“Moderates” and “Moderation”?
October 8, 2013
Here is an article from the NY Times entitled “A GOP Moderate in the Middle…..of a Jam.” It is about Congressperson Charlie Dent who claims to be a moderate in an increasingly immoderate party. And of course, the crux of this “analysis” is that what we need in the Congress are more moderates like Charlie Dent – as was the case when Bill Clinton was president and the government was “shut down.” As the article claims:
“The dwindling coalition of centrist legislators on both sides of the aisle is one of the reasons the current Congress has all but ground to a halt.”
Of course, such an argument seems to be only common sense, which is one reason it is being endorsed by almost all those who are watching the goings on in D.C. these days. “Oh, if only the immoderates would just compromise, all would be well. The government could govern and the country would be ‘back on track.’” Some even say that it is our alleged “two party system” which is to blame for all of our ills.
But this article never asks: What does “moderation” get us? It gets the government “open” again but beyond that, what happens? It seems to me that the answer to that question is: Just more of the same. That is, just a continuation of the status quo. Which should lead to the question: Is continuing the status quo all that desirable?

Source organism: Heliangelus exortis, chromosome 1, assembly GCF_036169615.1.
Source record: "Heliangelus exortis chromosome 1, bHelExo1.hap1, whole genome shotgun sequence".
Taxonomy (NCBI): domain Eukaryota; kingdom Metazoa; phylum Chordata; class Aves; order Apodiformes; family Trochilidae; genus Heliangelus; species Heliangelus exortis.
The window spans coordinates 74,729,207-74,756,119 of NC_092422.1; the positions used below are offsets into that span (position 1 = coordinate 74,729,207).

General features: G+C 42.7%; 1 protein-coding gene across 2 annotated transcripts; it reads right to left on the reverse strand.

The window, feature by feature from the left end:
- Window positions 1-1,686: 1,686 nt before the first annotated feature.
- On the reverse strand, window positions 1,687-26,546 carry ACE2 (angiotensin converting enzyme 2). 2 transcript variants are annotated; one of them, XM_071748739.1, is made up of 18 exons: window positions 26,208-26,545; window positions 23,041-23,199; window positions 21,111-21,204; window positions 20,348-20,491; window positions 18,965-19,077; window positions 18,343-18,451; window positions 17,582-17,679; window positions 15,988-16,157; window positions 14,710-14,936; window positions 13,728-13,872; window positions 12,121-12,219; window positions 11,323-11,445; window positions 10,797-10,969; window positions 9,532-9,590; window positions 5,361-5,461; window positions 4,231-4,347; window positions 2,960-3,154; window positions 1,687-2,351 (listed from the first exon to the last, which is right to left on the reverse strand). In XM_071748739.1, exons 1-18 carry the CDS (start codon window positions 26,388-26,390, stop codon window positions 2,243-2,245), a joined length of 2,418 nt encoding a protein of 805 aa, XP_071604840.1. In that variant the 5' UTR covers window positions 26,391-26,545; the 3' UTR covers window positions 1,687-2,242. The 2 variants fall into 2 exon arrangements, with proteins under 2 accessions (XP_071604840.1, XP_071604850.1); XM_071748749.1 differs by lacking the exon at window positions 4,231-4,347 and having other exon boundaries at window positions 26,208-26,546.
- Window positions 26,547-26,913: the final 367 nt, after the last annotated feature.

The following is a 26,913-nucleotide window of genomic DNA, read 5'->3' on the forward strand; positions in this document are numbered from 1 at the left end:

If you assume that our current leaders of our “two” parties are status quo politicians, then the “shut down” is hardly a failure or an indication that the system is “broken.” Rather, it is exactly what they want because it makes the status quo look desirable. Almost all focus on the “need” to “re-open” the government or extend the debt ceiling and almost no one focuses on change, that is, the kind of changes that are needed to improve an otherwise bleak situation.
For example, with the government “shut,” no one can think about how to improve our increasingly unequal society, how to stop our militaristic adventures such as the kidnapping that just occurred in Libya, or to stop our support for the new despots claiming the right to rule in Egypt or for the jihadists attempting to overthrow Assad in Syria. And, apparently, the government “shut down” does not prevent such military actions or such imprudent “diplomacy.”
Moreover, the “shut down” reinforces the “lesson” we have been taught over and over again: Politics doesn’t “work” and there is little that can be done to remedy our ills. Preserving the status quo, across the board, is all that can be accomplished. And this is labeled “moderation.” In our current situation, I submit it would be better labeled “extremism,” as extreme for example as the reassertion of dictatorship in Egypt – which by the way is also being presented to us as “moderation.”